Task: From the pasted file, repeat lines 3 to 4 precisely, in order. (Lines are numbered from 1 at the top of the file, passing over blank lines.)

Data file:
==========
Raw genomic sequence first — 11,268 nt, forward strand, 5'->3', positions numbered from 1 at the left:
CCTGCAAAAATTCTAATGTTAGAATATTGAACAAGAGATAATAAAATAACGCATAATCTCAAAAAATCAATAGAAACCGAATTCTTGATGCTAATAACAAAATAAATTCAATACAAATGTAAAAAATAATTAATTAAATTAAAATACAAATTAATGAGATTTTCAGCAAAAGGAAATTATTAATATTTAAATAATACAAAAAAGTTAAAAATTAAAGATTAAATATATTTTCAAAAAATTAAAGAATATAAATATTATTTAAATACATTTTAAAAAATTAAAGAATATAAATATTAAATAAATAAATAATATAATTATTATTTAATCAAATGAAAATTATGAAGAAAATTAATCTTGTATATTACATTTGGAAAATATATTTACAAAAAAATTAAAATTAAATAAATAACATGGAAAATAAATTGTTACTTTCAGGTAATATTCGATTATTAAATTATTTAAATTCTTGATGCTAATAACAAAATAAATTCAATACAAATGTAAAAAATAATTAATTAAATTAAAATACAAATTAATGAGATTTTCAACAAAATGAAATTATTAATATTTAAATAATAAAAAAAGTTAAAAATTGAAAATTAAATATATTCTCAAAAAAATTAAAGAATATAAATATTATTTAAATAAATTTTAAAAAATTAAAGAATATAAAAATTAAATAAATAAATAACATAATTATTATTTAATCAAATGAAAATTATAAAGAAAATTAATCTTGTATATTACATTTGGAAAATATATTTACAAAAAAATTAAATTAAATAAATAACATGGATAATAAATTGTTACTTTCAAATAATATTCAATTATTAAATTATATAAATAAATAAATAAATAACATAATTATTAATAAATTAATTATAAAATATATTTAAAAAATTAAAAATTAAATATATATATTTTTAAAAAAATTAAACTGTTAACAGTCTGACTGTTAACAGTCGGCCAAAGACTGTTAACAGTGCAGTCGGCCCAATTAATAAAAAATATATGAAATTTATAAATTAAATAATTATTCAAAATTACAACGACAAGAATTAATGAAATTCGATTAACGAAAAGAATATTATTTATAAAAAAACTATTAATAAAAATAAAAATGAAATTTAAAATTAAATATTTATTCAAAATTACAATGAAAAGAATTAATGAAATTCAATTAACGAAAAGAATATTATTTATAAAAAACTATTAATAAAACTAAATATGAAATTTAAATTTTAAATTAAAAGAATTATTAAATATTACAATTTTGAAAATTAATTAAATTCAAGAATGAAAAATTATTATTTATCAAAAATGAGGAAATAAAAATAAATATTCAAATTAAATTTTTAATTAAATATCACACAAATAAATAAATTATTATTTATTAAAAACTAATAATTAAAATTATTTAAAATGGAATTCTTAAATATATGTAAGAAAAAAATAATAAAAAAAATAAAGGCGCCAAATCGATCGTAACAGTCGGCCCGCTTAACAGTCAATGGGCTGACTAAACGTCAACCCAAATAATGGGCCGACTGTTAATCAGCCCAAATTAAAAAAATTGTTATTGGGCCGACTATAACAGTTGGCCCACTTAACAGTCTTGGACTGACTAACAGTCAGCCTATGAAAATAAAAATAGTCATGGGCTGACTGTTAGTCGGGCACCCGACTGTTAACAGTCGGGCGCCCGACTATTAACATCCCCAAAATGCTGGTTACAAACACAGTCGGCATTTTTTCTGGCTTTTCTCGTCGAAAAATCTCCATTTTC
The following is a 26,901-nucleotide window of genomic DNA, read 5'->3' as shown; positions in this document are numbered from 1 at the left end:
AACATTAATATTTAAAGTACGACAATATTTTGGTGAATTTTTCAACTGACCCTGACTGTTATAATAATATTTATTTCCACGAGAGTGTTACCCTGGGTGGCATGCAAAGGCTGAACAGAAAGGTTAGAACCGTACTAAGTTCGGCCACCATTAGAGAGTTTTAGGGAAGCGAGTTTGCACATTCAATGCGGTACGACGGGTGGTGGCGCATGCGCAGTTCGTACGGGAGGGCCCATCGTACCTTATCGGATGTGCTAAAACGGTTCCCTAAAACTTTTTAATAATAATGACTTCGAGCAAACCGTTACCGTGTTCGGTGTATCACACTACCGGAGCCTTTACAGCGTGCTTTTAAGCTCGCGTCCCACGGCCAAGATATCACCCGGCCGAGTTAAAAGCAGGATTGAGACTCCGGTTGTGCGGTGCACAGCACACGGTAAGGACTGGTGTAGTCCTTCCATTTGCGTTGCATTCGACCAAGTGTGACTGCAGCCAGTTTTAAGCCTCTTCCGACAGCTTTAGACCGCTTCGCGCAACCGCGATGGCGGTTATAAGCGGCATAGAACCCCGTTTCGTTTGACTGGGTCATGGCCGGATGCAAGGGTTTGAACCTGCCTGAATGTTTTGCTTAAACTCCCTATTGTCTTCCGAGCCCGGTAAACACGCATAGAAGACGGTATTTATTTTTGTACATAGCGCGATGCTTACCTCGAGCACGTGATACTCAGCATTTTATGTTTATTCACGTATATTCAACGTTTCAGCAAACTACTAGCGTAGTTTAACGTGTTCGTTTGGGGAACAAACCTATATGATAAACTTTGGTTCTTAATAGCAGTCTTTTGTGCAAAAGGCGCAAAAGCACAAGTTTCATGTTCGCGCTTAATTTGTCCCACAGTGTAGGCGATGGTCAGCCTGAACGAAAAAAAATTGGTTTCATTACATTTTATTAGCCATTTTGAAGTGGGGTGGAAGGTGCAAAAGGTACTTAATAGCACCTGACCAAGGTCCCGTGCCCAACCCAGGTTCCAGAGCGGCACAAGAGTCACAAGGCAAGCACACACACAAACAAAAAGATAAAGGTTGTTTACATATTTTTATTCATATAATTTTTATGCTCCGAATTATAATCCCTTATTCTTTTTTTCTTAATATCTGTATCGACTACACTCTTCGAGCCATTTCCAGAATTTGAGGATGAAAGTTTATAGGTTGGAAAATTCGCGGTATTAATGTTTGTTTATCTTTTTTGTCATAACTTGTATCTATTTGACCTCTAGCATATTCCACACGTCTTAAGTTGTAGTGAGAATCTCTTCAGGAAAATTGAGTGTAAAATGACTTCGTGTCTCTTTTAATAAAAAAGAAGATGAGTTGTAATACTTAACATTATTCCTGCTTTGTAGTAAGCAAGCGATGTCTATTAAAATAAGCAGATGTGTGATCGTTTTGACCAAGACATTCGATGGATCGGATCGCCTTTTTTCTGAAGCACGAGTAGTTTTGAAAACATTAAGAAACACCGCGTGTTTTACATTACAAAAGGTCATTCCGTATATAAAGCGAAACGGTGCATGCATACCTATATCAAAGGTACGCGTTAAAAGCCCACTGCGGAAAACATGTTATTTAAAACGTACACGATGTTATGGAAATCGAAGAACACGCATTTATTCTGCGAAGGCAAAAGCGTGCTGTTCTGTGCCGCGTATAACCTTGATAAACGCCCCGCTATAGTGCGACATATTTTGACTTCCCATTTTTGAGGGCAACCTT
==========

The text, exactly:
The following is a 26,901-nucleotide window of genomic DNA, read 5'->3' as shown; positions in this document are numbered from 1 at the left end:
AACATTAATATTTAAAGTACGACAATATTTTGGTGAATTTTTCAACTGACCCTGACTGTTATAATAATATTTATTTCCACGAGAGTGTTACCCTGGGTGGCATGCAAAGGCTGAACAGAAAGGTTAGAACCGTACTAAGTTCGGCCACCATTAGAGAGTTTTAGGGAAGCGAGTTTGCACATTCAATGCGGTACGACGGGTGGTGGCGCATGCGCAGTTCGTACGGGAGGGCCCATCGTACCTTATCGGATGTGCTAAAACGGTTCCCTAAAACTTTTTAATAATAATGACTTCGAGCAAACCGTTACCGTGTTCGGTGTATCACACTACCGGAGCCTTTACAGCGTGCTTTTAAGCTCGCGTCCCACGGCCAAGATATCACCCGGCCGAGTTAAAAGCAGGATTGAGACTCCGGTTGTGCGGTGCACAGCACACGGTAAGGACTGGTGTAGTCCTTCCATTTGCGTTGCATTCGACCAAGTGTGACTGCAGCCAGTTTTAAGCCTCTTCCGACAGCTTTAGACCGCTTCGCGCAACCGCGATGGCGGTTATAAGCGGCATAGAACCCCGTTTCGTTTGACTGGGTCATGGCCGGATGCAAGGGTTTGAACCTGCCTGAATGTTTTGCTTAAACTCCCTATTGTCTTCCGAGCCCGGTAAACACGCATAGAAGACGGTATTTATTTTTGTACATAGCGCGATGCTTACCTCGAGCACGTGATACTCAGCATTTTATGTTTATTCACGTATATTCAACGTTTCAGCAAACTACTAGCGTAGTTTAACGTGTTCGTTTGGGGAACAAACCTATATGATAAACTTTGGTTCTTAATAGCAGTCTTTTGTGCAAAAGGCGCAAAAGCACAAGTTTCATGTTCGCGCTTAATTTGTCCCACAGTGTAGGCGATGGTCAGCCTGAACGAAAAAAAATTGGTTTCATTACATTTTATTAGCCATTTTGAAGTGGGGTGGAAGGTGCAAAAGGTACTTAATAGCACCTGACCAAGGTCCCGTGCCCAACCCAGGTTCCAGAGCGGCACAAGAGTCACAAGGCAAGCACACACACAAACAAAAAGATAAAGGTTGTTTACATATTTTTATTCATATAATTTTTATGCTCCGAATTATAATCCCTTATTCTTTTTTTCTTAATATCTGTATCGACTACACTCTTCGAGCCATTTCCAGAATTTGAGGATGAAAGTTTATAGGTTGGAAAATTCGCGGTATTAATGTTTGTTTATCTTTTTTGTCATAACTTGTATCTATTTGACCTCTAGCATATTCCACACGTCTTAAGTTGTAGTGAGAATCTCTTCAGGAAAATTGAGTGTAAAATGACTTCGTGTCTCTTTTAATAAAAAAGAAGATGAGTTGTAATACTTAACATTATTCCTGCTTTGTAGTAAGCAAGCGATGTCTATTAAAATAAGCAGATGTGTGATCGTTTTGACCAAGACATTCGATGGATCGGATCGCCTTTTTTCTGAAGCACGAGTAGTTTTGAAAACATTAAGAAACACCGCGTGTTTTACATTACAAAAGGTCATTCCGTATATAAAGCGAAACGGTGCATGCATACCTATATCAAAGGTACGCGTTAAAAGCCCACTGCGGAAAACATGTTATTTAAAACGTACACGATGTTATGGAAATCGAAGAACACGCATTTATTCTGCGAAGGCAAAAGCGTGCTGTTCTGTGCCGCGTATAACCTTGATAAACGCCCCGCTATAGTGCGACATATTTTGACTTCCCATTTTTGAGGGCAACCTT